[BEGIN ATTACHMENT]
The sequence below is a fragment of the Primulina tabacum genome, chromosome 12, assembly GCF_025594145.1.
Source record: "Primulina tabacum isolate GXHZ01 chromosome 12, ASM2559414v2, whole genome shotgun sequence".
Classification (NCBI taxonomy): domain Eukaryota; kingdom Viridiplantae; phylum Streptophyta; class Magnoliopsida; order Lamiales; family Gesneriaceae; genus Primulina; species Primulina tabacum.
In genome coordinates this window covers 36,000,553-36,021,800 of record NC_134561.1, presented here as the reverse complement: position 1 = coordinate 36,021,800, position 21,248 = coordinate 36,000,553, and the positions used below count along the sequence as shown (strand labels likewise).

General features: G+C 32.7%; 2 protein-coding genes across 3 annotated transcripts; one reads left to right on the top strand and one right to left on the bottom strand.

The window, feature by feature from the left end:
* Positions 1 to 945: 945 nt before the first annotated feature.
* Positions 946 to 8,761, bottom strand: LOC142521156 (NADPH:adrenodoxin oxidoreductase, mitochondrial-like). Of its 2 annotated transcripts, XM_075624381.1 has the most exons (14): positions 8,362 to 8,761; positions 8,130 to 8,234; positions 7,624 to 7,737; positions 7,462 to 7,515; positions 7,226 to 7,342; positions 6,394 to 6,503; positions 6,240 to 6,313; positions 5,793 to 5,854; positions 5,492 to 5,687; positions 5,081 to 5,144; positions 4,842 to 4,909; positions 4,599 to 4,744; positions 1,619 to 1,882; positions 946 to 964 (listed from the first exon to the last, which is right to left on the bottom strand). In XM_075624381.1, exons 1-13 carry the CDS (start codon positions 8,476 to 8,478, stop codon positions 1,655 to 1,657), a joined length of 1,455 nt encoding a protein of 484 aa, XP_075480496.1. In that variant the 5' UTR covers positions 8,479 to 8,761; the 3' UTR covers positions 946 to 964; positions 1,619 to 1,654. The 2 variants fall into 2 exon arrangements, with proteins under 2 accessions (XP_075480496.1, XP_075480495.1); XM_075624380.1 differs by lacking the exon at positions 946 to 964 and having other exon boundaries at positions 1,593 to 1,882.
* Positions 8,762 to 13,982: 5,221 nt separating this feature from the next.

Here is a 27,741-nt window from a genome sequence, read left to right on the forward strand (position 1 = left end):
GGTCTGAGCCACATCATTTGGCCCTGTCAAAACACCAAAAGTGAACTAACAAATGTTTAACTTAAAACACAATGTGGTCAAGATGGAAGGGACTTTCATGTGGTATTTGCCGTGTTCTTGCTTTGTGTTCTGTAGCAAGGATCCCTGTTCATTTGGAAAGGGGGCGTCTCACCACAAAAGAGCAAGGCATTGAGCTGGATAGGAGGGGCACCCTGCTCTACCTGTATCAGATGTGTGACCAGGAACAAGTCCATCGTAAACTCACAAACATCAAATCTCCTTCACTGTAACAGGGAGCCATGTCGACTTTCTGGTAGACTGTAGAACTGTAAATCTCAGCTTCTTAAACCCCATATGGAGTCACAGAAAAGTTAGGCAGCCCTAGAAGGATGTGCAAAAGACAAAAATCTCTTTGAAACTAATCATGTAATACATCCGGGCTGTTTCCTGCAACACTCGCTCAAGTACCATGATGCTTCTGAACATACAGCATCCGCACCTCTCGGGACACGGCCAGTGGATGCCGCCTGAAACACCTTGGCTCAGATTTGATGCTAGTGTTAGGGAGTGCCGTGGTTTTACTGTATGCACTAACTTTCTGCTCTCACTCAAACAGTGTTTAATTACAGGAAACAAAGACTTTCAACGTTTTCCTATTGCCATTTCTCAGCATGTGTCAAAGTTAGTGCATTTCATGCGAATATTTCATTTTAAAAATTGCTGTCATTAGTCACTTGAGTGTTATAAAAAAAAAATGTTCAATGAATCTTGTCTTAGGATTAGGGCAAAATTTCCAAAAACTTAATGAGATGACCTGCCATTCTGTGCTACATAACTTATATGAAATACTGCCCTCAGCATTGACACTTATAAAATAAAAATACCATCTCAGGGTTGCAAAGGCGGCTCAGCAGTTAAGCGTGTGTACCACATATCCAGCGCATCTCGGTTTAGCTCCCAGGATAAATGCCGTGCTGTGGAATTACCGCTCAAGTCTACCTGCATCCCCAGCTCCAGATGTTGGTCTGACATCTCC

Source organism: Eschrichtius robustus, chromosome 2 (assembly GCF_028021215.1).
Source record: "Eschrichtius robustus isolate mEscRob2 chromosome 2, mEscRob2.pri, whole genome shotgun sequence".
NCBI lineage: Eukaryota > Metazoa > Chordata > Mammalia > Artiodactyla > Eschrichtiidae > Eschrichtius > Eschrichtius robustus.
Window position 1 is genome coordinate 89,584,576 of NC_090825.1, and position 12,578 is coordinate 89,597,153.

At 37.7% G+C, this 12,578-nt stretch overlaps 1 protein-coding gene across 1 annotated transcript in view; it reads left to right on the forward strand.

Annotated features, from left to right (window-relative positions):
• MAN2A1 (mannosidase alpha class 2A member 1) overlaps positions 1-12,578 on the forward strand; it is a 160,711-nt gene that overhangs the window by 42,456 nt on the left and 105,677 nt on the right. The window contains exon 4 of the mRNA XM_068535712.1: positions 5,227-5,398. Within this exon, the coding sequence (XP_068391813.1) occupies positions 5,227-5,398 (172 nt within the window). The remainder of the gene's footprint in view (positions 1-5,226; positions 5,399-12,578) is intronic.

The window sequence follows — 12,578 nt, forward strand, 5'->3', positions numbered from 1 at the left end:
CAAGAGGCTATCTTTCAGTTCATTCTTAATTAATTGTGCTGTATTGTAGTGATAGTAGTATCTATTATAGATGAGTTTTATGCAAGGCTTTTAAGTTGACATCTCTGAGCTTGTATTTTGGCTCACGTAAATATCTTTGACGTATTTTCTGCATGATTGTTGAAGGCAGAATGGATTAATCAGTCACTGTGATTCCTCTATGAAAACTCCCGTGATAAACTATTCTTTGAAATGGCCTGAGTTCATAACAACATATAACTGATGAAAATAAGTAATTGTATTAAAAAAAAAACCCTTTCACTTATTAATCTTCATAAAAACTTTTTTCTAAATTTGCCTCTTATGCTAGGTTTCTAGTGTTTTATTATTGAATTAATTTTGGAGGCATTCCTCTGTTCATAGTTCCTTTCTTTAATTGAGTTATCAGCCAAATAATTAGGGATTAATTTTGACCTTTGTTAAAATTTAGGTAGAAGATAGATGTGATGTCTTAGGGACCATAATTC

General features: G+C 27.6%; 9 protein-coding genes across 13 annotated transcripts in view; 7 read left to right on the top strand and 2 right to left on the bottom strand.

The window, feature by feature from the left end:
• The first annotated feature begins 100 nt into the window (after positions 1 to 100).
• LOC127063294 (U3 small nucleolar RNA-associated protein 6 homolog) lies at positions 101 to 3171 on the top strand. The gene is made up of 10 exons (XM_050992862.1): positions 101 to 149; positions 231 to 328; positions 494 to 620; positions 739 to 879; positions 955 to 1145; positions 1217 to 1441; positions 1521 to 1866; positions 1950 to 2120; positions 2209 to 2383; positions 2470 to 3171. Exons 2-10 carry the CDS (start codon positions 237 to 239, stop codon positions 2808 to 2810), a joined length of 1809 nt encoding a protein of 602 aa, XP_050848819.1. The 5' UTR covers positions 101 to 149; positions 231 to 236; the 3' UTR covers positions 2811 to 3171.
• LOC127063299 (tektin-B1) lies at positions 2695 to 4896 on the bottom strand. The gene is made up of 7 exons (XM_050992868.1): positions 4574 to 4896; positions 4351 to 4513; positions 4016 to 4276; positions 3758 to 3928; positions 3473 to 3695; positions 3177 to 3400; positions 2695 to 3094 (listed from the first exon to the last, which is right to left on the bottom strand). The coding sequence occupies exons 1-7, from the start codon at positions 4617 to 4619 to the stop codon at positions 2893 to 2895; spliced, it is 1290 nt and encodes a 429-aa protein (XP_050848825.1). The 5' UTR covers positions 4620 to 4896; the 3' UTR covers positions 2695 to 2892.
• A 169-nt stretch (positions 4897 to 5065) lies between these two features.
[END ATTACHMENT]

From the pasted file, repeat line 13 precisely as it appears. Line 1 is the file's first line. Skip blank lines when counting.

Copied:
Source record: "Eschrichtius robustus isolate mEscRob2 chromosome 2, mEscRob2.pri, whole genome shotgun sequence".